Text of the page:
Having analyzed these lofty concepts and developed the magnitude and enormity of the principles involved in Mashiach’s Feast, it now seems astonishing and baffling: How can a human being sit down and eat a physical meal called “Mashiach’s Feast”?

There is even a movement to encourage more and more Jews to adopt this custom and participate in this meal! But, no preparation is made, no lessons in Chassidic philosophy are taught, they are not even told a story of the Baal Shem Tov in order to lead them into the subject. They are just invited to sit down and eat and drink.

As a result there are those who seek pretense and decry this practice with the argument that there is no precedent for such customs!

But the answer is that we all participate in a Mashiach meal every Motzaei Shabbos, for the Melaveh Malkah meal is termed “The meal of Dovid King Mashiach”! Of course, the meal of the end of Pesach is on a much loftier plane as we have discussed.

It should also be kept in mind that the three Shabbos meals also represent lofty planes. A Jew says Kiddush on wine, ritually washes his hands and then sits down to dine on Shabbos day and he proclaims: “This is the meal of the holy Chakal Tapuchin” — the supernal attribute of royalty; or on Friday night he says: “This is the meal of the holy Ancient One” the attribute of Atik in the supernal crown; or at the third Shabbos meal, “This is the meal of Zei’er Anpin” — the six supernal attributes of the world of Emanation.

Having established that Mashiach will teach all the Jews, we realize that even the people whose level of Torah comprehension is still on the level of plain meaning and could just as well receive instruction from a lesser tutor — nevertheless Mashiach will teach them also.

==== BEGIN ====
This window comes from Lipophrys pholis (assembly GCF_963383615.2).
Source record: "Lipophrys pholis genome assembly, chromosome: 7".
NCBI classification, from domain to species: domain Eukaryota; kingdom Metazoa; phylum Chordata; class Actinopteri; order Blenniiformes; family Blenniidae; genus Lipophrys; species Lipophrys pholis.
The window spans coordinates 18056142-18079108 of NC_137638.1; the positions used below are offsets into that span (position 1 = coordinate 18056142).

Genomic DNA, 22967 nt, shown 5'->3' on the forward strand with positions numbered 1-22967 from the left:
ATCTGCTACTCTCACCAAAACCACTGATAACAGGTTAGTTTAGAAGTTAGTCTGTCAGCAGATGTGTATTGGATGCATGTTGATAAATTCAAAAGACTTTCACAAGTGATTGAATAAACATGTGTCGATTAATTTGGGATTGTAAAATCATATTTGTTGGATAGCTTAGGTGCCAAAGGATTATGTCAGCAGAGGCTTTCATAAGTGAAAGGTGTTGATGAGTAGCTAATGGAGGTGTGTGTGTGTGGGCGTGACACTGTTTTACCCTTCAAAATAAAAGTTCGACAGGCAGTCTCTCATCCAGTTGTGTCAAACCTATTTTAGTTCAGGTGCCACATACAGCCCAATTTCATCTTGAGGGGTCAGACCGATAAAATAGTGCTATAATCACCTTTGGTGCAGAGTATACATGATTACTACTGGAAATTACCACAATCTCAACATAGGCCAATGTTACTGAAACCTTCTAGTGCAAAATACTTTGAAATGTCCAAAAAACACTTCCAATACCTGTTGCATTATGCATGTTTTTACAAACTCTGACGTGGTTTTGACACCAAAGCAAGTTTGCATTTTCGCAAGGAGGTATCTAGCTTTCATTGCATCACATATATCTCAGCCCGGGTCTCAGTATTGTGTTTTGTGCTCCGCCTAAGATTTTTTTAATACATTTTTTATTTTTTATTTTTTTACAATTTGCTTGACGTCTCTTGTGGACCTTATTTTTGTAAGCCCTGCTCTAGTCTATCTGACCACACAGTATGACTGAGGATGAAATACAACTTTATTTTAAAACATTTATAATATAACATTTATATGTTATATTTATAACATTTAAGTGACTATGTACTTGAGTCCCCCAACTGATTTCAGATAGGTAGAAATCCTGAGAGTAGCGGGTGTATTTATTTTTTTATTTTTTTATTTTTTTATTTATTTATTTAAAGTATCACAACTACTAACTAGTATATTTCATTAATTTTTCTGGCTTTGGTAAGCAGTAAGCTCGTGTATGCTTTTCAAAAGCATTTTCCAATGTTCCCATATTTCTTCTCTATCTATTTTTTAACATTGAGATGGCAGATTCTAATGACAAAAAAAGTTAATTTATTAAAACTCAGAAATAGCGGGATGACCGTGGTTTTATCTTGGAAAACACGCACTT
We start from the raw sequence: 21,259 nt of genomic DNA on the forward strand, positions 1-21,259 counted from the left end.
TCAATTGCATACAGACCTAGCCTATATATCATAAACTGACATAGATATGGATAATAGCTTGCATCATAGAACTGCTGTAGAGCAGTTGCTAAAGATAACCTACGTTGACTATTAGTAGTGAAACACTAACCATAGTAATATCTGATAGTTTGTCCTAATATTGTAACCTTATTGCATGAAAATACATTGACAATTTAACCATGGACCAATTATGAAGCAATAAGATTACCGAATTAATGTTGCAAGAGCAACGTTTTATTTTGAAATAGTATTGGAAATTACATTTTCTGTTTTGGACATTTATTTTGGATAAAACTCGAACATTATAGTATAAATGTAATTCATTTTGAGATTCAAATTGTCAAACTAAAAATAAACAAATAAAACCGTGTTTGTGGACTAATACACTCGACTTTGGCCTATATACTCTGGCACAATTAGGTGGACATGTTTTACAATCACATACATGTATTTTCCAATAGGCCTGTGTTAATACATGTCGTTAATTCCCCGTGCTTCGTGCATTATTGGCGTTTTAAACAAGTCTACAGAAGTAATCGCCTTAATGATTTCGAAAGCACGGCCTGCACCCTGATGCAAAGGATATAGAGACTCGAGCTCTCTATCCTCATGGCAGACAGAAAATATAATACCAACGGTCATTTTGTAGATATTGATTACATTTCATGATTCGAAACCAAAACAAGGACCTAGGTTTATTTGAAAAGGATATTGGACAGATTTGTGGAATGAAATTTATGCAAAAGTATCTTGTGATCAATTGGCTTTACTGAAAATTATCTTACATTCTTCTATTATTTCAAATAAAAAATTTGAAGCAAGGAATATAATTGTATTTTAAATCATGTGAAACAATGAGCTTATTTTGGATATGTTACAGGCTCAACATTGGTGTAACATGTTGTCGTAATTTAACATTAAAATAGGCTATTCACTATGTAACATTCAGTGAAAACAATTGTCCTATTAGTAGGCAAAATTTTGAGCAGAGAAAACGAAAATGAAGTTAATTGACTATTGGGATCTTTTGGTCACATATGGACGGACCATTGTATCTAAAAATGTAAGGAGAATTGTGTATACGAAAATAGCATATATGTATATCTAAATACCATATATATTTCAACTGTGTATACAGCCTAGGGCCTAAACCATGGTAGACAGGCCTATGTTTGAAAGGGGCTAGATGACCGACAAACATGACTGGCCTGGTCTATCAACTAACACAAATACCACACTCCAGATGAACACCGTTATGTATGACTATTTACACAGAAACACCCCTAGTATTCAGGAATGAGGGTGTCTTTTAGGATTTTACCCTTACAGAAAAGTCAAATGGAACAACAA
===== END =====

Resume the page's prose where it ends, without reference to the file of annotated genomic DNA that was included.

Being the Yechidah (only one) soul of the Jewish people, Mashiach truly has a connection with every Jew and will relate to each one equally, for Yechidah equalizes the great and the small.

Consequently, it follows that every Jew really should participate in “Mashiach’s Feast.”

Here we come to another thought which is often overlooked. Every Yom-Tov when the Torah is taken from the Holy Ark we recite a special prayer following the 13 attributes of mercy. It begins: “Master of the World.” In it we say:

..And may there be realized in us the verse which states: “And the spirit of the L‑rd shall rest upon him, the spirit of wisdom and understanding, the spirit of counsel and strength, the spirit of knowledge and the fear of the L‑rd.” (Siddur)

Contemplate on this for a moment. An overbearing “Klotz-Kashe” begins to crystallize in our minds. The verse, “And the spirit of the L‑rd shall rest...” refers to our righteous Mashiach of whom the previous verse spoke: “And a shoot shall go forth from the trunk of Yishai.” How is it possible that every festival we stand before G‑d and beseech Him, “...And may there be realized in us the verse, etc.” How can we ask for something which was promised to Mashiach? This request is not for something similar to, or modeled after Mashiach’s spirit, for we are asking that the “spirit of the L‑rd” which was promised to Mashiach should “be realized in us.”

Certainly, when we pray in the manner prescribed by Torah, the Holy One, Blessed be He, will accept and fulfill our requests so that the spirit of G‑d will truly rest on us, immediately, not only later when Mashiach comes, and even though we may not sense it or realize it — it does happen.